Wednesday, December 28, 2011

Christmas Adventures in Glasgow

Entry for 24-27 December 2011

This year we have been exploring unknown territory: Christmas in Glasgow.  Each year at this time, for the past five years, we have gone back to the USA for three weeks beginning around the winter solstice and only returning around the 10th of January, in time for Celtic Connections.  Thanks to the UK Border Agency, this did not happen this year; and so we are here, for a change.  In the meantime, we are savoring the unfamiliar bits, which are many:

1. Last week we discovered cinnamon and fresh parsley in the supermarket, after we had given up on them.  As is so often the case, you just have to know Where To Look.  In this case, these things are kept not in a place but in a time: Christmas.  I'm not sure about the fresh parsley, but a bit a research told us that cinnamon was once a very expensive luxury, so it came to be associated for the extravagance of the holidays and so is excluded from ordinary life the rest of the year.  If one of the three wise men had left behind his gold, frankincense, and myrrh, he might have replaced it with cinnamon! (Probably not parsley, though…)

2. You'd think that Christmas carols here would with minor exceptions be pretty much the same as in the US, given that so many came from the UK and Europe in the first place.  However, this turns out to not be the case.  At St. Mary’s, last Thursday's service of 9 Lessons and Carols turned out to be filled with familiar carols with unfamiliar music, familiar music with unfamiliar words, or just plain unfamiliar words and music.  Very nice... I liked the UK melody for It Came Upon a Midnight Clear better, actually.  But different…

3. It turns out that BBC Radio 3, the main classical music channel in the UK, plays hardly any Christmas music.  On Christmas morning when I turned it on, they were playing a Rachmaninoff orchestral piece.  After the opera on Christmas Eve, this was the last straw, so I tuned into my longtime favorite radio station from San Francisco, using my handy KDFC iPad app.  After that, I listened to a Norwegian Christmas/Solstice program on Music from Hearts of Space, a long-running American public radio new age music program, also produced in San Francisco.  My Dad would have approved!  Actually, I've been mining his extensive library of Christmas music this season, almost a 1000 tracks' worth.  I've particularly enjoyed his country and western, new age, and jazz selections, and have been playing them a lot.

4. Diane and I miss our kids and have been Skyping with them a fair amount, but we've also really been enjoying each other's company in this season. Usually we are distracted by our families of origin and spend much of the holiday season in different elliptical orbits, touching base from time to time.  We miss our families and spent several hours Skyping with various more or less chaotic bunches of them, but we are also enjoying our quiet time together.

5. Over the past few years, as we travelled here and there during the holidays, I've missed the big Christmas services that we had at Trinity in Toledo: O Antiphons, Christmas Eve.  I haven't been to a 4th Sunday of Advent service for years, since we're always travelling then.  This year at St Mary's we got to experience the whole thing: The 4th Sunday in Advent service was devoted almost entirely to Mary, which I loved.  Winter Solstice Goddess Festival!  Then we had a big Nine Lessons & Carols service, as I mentioned, with the Bishop and all, the church packed out.  After that, the Christmas eve service focused on Angels, with Kelvin (the Provost or main priest of the cathedral) asking us to imagine angels hovering over Glasgow.  In most languages, the word for “angel” originally meant “messenger”.  What messages do they have for us?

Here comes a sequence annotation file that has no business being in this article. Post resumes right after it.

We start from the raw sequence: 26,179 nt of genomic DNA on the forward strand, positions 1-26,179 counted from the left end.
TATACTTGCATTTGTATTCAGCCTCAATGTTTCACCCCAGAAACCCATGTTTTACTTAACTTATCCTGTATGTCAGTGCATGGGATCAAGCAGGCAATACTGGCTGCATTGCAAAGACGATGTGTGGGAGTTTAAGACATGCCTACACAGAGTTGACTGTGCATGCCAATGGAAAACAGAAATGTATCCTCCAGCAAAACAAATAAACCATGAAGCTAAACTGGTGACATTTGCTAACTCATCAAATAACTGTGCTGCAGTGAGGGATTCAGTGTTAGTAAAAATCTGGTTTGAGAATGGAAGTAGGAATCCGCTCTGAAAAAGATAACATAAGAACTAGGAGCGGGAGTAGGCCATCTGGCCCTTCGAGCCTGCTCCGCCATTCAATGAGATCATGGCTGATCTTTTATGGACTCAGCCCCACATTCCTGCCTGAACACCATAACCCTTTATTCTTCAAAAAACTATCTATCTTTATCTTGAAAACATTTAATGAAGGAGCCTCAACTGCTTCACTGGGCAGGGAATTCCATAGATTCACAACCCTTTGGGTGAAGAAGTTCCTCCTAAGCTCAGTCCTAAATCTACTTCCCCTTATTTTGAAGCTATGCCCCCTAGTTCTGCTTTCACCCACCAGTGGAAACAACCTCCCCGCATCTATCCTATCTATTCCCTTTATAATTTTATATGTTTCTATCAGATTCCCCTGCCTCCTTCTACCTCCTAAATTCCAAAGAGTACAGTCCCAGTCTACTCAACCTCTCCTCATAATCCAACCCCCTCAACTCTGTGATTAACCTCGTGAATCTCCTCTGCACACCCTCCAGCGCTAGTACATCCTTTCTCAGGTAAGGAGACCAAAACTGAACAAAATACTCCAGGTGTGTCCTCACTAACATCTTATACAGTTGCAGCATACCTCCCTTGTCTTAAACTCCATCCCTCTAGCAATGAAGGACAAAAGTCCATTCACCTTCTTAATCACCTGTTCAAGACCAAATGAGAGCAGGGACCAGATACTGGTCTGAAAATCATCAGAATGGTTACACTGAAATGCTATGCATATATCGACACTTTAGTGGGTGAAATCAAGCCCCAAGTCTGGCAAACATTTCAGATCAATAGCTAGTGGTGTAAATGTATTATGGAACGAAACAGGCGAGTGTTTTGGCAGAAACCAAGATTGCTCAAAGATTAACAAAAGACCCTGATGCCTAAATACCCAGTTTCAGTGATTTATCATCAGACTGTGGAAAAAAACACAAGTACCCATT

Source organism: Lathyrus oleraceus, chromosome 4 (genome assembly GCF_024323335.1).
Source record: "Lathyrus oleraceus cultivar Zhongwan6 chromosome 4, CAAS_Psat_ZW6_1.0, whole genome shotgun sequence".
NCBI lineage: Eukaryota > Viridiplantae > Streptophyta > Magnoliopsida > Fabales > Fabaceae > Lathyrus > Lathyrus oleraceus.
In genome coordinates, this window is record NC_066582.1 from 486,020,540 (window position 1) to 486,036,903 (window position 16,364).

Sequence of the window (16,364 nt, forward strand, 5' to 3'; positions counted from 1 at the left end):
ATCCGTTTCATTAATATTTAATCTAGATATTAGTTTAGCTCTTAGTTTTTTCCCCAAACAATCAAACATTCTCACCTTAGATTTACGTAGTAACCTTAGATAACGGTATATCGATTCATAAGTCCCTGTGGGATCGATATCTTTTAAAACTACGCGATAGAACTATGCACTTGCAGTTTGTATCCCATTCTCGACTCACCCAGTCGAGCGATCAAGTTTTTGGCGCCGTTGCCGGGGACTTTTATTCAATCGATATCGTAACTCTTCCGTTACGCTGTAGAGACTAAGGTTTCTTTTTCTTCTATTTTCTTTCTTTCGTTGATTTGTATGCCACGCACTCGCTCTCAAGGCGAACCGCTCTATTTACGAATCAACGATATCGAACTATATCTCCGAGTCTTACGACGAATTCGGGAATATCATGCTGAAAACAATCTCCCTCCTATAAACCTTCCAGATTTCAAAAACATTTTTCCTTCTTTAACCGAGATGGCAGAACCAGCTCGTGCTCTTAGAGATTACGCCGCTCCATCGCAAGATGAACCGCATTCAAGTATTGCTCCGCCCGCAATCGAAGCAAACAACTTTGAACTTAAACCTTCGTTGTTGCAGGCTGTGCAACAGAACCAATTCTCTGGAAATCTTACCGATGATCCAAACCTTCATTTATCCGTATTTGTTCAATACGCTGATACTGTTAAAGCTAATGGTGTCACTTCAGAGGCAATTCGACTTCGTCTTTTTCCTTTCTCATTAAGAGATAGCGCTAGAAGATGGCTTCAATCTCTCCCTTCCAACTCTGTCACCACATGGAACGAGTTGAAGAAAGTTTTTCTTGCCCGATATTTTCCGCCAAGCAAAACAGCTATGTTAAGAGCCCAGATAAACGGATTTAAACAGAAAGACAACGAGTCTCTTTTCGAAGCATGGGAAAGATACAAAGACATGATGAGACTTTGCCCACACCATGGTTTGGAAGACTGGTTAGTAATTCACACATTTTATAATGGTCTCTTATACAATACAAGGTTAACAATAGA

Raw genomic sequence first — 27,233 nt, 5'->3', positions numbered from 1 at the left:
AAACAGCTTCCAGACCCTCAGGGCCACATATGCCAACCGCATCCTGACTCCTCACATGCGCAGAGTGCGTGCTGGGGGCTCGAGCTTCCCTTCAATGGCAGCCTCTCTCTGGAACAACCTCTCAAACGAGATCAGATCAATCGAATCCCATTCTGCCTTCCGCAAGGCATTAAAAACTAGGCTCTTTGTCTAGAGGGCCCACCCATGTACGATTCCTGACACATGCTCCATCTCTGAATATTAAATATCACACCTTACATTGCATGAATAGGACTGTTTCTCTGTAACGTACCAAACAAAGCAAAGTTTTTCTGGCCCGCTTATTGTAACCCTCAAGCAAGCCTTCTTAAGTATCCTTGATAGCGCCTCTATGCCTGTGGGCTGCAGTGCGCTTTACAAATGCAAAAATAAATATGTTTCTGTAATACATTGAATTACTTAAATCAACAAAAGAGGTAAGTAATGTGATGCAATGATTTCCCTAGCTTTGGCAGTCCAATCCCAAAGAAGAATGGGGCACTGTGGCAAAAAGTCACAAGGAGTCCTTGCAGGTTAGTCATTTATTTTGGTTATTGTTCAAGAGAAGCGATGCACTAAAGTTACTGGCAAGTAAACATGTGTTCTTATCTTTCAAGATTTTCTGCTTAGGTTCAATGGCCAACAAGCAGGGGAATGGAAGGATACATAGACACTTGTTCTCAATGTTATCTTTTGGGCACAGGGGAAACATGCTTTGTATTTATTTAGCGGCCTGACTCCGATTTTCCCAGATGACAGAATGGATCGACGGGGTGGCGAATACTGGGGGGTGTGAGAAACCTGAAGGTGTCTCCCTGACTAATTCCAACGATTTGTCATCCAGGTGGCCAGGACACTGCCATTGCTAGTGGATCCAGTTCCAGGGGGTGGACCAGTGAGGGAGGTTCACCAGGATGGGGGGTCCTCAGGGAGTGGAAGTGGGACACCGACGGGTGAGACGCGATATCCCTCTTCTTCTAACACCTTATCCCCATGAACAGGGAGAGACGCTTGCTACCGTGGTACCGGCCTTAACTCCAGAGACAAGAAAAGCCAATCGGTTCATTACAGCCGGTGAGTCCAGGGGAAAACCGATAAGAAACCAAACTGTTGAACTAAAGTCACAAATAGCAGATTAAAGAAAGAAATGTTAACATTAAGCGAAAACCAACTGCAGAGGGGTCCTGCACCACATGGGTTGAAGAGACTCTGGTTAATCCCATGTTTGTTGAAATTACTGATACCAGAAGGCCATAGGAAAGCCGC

6. After snow and bitter cold here last year, this year has been very mild, although wet and windy.  We did have some snow and ice a week ago, but it's all gone now, and it's mostly been excellent weather for running.  The wind finished eating my umbrella on Christmas Eve on a short trip to the local market.  But as we walked home at 1am, after the Midnight Christmas Eve service at St. Mary's, the rain had passed and the wind had died down.  The streets were unusually quiet for a Saturday night in Glasgow, most of the traffic consisted of taxis, and a few stars shone through between the clouds.

7. On Christmas day, we had dinner with our Australian friends, Juli & Tony, as well as Beth’s son James, from Brazil.  This turned out to be a brilliant idea, given that all of us were feeling somewhat abandoned by our faraway families.  So we enjoyed a multicultural Christmas dinner, with Australian/British roast turkey/pork/vegetables, American apple pie/cranberry-orange relish, and a Brazilian confections known as brançinos.  But the piece de resistance was Julie’s authentic Christmas pudding, many weeks in the making, and finally wrapped tightly in a cloth, heated in a big pot of boiling water, doused with brandy, and set afire, before being served with custard.

8.  The Roman midwinter festival of Saturnalia went on for many days.  Similarly, in the UK and Scotland, there are the two days of Christmas Eve and Christmas itself, plus New Year’s Even and New Year’s Day,  the latter known as Hogmanay in Scotland.  However, there is also Boxing Day, the 26th of December, and in Scotland Hogmanay extends to the 2nd of January.  Beyond this, lots of things simply close down altogether for the entire week between Christmas and New Years, and this year the University doesn’t even reopen until 5 January, the day before Epiphany.  Most of our local shops are closed.  There is hardly any email.  The result is a large cultural pause, a kind of still point at the turning of the year. This is the time we are living through, this year’s Christmas Adventures.

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